Regional filmmaker Kurt Soberano reflects on his Negrense roots: ‘We’re here because we’re really passionate’

BACOLOD, PHILIPPINES — What does the world look like through the eyes of a 12-year-old? Is it bright and beautiful, like a movie in full color? Or Is it scary and mysterious, like the deep end of the ocean? For Kurt Soberano, way back in 2004, it was suddenly brimming with promise, adventure, and curiosity.

Right after auditioning for the Christmas musical Glorious, 12-year-old Kurt vowed something in secret: he would dedicate his entire life to all things film and theater. This commitment set the stage for his journey into cinema, culminating in the recent debut of his first full-length film, Under a Piaya Moon, at PureGold’s inaugural CinePanalo film festival nearly two decades later.

Adobo Magazine had the opportunity to catch up with Kurt over coffee a few days after Under a Piaya Moon premiered in Bacolod, where it was conceptualized and filmed. As a director, Kurt proudly acknowledges Bacolod as his hometown, choosing to tell stories that explore its various facets. In fact, all his films reflect deep connection to his roots: Azucar presents a romance set against Negros Occidental’s sugarcane industry; Jameson and Golden Bells creatively retell the story of Kurt’s grandfather and his business in Bacolod; Pagdayaw depicts friendships in the province; Sa Balay ni Papang pays tribute to legendary Director Peque Gallaga’s legacy in the local film and theater community; and Under a Piaya Moon highlights local Negrense delicacies.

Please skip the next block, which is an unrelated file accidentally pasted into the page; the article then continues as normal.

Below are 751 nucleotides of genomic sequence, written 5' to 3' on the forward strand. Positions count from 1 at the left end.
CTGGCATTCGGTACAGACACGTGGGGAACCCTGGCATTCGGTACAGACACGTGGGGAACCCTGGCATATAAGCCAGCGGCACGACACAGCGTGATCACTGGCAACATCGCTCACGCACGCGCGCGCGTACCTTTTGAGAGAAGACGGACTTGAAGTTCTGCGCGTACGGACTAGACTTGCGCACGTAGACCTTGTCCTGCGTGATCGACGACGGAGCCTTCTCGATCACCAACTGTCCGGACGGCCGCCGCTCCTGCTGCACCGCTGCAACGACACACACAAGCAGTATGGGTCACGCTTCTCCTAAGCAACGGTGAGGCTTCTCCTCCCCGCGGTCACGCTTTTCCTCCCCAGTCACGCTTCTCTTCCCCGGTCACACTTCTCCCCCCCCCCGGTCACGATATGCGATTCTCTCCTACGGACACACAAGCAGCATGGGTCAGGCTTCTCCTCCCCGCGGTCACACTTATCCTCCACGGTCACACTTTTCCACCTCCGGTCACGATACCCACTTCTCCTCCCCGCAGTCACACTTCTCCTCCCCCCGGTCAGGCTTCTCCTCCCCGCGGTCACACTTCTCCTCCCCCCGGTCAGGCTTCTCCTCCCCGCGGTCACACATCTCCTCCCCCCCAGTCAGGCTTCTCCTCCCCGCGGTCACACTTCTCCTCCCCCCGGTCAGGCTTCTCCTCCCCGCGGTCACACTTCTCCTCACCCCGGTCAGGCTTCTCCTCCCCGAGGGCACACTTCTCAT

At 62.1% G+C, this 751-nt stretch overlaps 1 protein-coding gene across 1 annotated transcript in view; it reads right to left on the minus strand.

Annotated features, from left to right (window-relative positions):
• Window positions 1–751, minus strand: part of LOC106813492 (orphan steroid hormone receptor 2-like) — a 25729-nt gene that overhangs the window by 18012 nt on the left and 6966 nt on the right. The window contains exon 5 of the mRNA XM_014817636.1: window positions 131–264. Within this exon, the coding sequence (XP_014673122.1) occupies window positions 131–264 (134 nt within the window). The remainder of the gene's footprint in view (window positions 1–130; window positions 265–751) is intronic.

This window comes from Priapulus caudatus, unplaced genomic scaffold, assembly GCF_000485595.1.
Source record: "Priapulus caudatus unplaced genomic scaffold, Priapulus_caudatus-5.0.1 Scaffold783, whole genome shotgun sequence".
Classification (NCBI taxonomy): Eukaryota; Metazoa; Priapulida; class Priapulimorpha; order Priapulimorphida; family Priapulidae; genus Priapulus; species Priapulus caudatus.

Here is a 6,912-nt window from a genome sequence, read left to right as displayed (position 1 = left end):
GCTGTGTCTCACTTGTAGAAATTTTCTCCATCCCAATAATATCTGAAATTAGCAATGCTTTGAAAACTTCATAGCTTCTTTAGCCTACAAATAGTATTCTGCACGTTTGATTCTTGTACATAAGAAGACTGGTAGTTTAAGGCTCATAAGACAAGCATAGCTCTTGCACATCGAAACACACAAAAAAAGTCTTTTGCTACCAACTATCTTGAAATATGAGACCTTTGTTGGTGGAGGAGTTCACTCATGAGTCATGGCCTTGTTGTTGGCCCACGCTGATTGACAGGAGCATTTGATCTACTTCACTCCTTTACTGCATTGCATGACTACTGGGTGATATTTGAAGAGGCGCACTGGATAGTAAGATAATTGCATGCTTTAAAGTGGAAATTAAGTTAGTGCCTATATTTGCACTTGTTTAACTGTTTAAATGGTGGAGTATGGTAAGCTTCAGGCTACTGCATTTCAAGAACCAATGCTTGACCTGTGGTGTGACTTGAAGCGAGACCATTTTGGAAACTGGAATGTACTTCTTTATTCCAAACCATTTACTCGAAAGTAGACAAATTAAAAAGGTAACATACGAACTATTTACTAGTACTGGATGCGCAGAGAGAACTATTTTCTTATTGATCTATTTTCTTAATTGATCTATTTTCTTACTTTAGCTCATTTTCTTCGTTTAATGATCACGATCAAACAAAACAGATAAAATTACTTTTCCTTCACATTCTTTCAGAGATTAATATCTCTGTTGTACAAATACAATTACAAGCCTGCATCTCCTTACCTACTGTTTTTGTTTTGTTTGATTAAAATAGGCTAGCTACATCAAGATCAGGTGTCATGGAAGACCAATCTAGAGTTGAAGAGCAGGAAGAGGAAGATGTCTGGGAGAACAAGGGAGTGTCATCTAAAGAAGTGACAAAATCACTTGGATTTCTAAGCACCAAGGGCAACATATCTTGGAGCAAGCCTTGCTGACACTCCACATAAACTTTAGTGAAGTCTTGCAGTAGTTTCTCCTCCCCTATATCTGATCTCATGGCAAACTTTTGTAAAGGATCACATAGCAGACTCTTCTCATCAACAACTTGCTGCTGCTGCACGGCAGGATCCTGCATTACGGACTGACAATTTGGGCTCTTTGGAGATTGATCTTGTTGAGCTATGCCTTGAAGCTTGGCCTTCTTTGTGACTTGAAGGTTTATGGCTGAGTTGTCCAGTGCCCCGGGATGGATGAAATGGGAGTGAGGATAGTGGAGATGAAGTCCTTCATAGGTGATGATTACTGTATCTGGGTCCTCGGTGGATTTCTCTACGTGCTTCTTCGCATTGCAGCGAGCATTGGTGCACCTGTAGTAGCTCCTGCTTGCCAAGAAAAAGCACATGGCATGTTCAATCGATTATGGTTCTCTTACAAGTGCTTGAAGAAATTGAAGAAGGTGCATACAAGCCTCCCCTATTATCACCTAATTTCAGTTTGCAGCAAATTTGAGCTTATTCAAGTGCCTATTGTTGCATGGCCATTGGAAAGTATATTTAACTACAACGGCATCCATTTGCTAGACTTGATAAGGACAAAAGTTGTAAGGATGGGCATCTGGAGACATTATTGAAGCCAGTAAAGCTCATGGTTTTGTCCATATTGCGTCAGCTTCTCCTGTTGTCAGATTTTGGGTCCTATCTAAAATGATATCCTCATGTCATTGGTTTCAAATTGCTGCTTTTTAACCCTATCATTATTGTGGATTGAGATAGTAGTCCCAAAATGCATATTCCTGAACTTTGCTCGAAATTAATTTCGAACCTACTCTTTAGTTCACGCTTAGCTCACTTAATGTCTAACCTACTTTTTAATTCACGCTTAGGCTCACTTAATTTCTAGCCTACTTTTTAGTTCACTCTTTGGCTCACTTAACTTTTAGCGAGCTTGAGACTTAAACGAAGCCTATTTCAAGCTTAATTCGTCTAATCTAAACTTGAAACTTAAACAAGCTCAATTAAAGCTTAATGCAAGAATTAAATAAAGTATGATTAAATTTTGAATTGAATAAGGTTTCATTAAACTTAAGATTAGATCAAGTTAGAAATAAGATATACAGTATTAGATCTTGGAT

In an industry dominated by Manila-centric narratives, it’s refreshing to see regional stories being told with such authenticity and care. Kurt goes so far as to make sure that local creatives are involved throughout the whole filmmaking process and that Negros is not just a backdrop, but central to the plot.

“No one else can tell our story better than us Negrenses,” he said with a smile.

True enough, this approach has proven effective in the accolades garnered by his films. Under a Piaya Moon clinched a total of eight awards, including Best Picture, at this year’s CinePanalo Festival. Meanwhile, Golden Bells was previously honored with the esteemed title of Best Short Film at the 71st Film Academy for Movie Arts and Sciences (FAMAS).